Montana, 2008, DIY, Public Land
I had coyoted the herd for a couple hours up above treeline, and now we were dropping off into some bedding timber. A stiff wind in my face, I felt I had this bull. Being 40 pounds lighter from dropping my pack, I was now in stealth mode creeping in close. My rangefinder read 35 yards as he raked his rack on a sapling right in front of me; I just needed him to turn. He let out a bone-chilling bugle as he turned and trotted broadside. Already at full draw, I mouthed a cow call, then another much louder. As he chased one of his cows around the side of the hill, he paid no attention to my calls. I was forced to let down.
I continued sneaking on full alert to where the bull had disappeared, and through my binos, I began to pick out multiple bedded cows. A short time after, the bull appeared and was fired up. He was bugling nonstop and chasing cows around just inside my effective range. My heart was racing as he headed toward one of my shooting lanes. I came to full draw for a second time, but unfortunately, the bull stopped quartering toward me. I held at full draw for what seemed like an eternity, but the bull offered no shot as he went back to chasing his cows. I had a couple of more close calls, but never could get an arrow in the bull and the herd finally wandered off. What a start for the opening weekend of the 2008 Montana elk season! I had been treated to three hours of adrenalin-filled, action-packed stalking, teasing in and out of bow range deep in my home wilderness.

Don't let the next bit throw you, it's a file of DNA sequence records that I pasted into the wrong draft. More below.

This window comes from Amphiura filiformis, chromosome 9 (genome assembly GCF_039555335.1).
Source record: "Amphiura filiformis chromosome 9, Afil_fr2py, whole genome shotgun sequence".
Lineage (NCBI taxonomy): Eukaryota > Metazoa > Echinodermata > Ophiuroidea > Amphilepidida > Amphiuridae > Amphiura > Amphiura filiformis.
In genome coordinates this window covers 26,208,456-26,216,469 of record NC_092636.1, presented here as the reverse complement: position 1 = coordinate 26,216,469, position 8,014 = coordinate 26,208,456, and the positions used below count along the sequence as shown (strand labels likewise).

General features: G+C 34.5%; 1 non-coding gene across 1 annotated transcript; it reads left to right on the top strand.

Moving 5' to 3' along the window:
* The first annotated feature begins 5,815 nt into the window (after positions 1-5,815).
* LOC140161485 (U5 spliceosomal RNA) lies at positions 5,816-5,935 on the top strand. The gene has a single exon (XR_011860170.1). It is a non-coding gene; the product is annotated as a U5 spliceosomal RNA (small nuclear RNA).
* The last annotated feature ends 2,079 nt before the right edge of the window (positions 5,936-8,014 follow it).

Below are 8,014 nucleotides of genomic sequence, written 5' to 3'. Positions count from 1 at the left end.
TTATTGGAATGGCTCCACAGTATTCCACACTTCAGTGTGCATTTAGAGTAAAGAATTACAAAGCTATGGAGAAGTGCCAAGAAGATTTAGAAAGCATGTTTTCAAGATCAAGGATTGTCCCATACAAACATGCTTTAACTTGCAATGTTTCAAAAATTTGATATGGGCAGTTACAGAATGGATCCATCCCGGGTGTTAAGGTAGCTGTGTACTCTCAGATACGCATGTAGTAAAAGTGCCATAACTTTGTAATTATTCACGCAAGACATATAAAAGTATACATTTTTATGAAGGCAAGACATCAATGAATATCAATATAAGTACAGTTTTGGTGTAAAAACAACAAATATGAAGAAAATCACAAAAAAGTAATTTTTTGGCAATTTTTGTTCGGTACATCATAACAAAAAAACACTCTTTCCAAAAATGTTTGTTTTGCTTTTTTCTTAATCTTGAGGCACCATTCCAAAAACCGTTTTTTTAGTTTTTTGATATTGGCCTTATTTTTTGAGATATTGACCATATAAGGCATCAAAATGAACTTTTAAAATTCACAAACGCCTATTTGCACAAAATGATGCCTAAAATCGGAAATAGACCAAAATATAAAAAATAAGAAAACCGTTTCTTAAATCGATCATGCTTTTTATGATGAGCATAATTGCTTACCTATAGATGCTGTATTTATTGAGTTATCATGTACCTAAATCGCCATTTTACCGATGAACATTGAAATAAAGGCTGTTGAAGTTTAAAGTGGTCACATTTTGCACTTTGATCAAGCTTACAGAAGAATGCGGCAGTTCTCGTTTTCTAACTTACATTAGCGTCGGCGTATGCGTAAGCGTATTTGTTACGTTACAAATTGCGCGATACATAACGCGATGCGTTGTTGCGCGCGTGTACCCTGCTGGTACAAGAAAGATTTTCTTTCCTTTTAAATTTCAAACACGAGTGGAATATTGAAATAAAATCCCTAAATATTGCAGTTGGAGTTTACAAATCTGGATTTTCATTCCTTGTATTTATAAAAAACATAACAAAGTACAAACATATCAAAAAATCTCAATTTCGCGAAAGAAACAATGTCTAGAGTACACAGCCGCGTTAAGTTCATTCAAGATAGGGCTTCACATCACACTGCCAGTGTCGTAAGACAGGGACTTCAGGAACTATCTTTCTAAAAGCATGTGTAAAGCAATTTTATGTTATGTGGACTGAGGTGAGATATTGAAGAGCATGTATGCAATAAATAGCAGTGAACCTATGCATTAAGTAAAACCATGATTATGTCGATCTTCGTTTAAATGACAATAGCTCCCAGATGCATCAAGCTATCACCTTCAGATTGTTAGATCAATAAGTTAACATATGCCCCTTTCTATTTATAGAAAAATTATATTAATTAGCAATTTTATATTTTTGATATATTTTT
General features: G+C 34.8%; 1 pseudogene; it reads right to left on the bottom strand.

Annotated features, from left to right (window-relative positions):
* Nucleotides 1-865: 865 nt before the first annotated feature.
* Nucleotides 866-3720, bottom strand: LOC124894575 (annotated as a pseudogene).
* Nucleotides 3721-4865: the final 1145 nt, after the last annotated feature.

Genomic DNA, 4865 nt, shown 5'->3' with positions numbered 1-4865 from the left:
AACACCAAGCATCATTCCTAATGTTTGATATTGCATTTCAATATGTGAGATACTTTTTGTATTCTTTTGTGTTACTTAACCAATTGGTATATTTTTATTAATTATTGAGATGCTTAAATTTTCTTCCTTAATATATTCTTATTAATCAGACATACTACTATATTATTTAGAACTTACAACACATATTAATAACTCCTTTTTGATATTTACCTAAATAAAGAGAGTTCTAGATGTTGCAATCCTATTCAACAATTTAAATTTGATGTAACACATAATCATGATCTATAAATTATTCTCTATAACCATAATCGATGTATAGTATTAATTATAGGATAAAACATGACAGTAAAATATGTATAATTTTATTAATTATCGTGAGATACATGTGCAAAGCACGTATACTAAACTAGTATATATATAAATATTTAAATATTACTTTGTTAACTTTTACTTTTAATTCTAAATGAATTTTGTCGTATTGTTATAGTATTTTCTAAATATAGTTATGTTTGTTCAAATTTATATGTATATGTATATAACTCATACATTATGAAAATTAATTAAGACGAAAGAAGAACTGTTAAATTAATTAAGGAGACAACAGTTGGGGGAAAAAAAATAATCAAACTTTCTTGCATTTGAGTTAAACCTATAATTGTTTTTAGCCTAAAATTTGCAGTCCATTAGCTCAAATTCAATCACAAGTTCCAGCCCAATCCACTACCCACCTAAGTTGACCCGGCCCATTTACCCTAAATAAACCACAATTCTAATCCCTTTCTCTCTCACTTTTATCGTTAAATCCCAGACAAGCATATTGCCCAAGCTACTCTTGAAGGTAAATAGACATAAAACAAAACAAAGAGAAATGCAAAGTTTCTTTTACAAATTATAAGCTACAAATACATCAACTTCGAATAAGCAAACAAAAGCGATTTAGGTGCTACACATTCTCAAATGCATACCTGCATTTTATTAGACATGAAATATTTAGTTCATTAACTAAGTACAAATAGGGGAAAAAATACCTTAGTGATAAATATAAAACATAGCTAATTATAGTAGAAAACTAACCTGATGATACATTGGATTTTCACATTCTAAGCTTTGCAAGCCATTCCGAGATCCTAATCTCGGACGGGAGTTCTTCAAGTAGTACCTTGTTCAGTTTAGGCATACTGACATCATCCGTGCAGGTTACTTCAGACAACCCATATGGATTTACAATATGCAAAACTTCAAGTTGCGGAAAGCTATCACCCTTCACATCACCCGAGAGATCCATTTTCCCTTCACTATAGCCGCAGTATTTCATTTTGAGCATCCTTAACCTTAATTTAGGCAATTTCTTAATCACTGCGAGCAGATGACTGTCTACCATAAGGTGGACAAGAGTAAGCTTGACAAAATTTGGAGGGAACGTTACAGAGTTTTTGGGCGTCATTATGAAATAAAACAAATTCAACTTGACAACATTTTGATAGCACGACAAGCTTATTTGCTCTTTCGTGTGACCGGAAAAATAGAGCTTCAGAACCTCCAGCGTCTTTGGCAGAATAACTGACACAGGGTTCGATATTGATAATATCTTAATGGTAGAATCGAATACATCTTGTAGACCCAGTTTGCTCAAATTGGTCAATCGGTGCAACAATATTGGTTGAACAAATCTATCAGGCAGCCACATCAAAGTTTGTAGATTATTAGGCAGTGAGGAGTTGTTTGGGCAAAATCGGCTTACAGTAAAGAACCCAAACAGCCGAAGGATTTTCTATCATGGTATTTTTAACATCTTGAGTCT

I never miss a September in my home wilderness. I log hundreds of running miles training in the foothills of these same wilderness peaks and commit countless hours watching and observing these high country bulls. While there are better places to hunt trophy elk, this general season public land hunt defines me. I wait all year for the chance to challenge myself. These elk are hunted extremely hard, and trophy caliber bulls are the exception, not the rule. Although it’s remote, tough country, I have tasted sweet success while hunting alone in this pristine wilderness.
For a full account of Brian's adventure, go to page 14 in the July/August 2009 issue of Eastmans' Bowhunting Journal.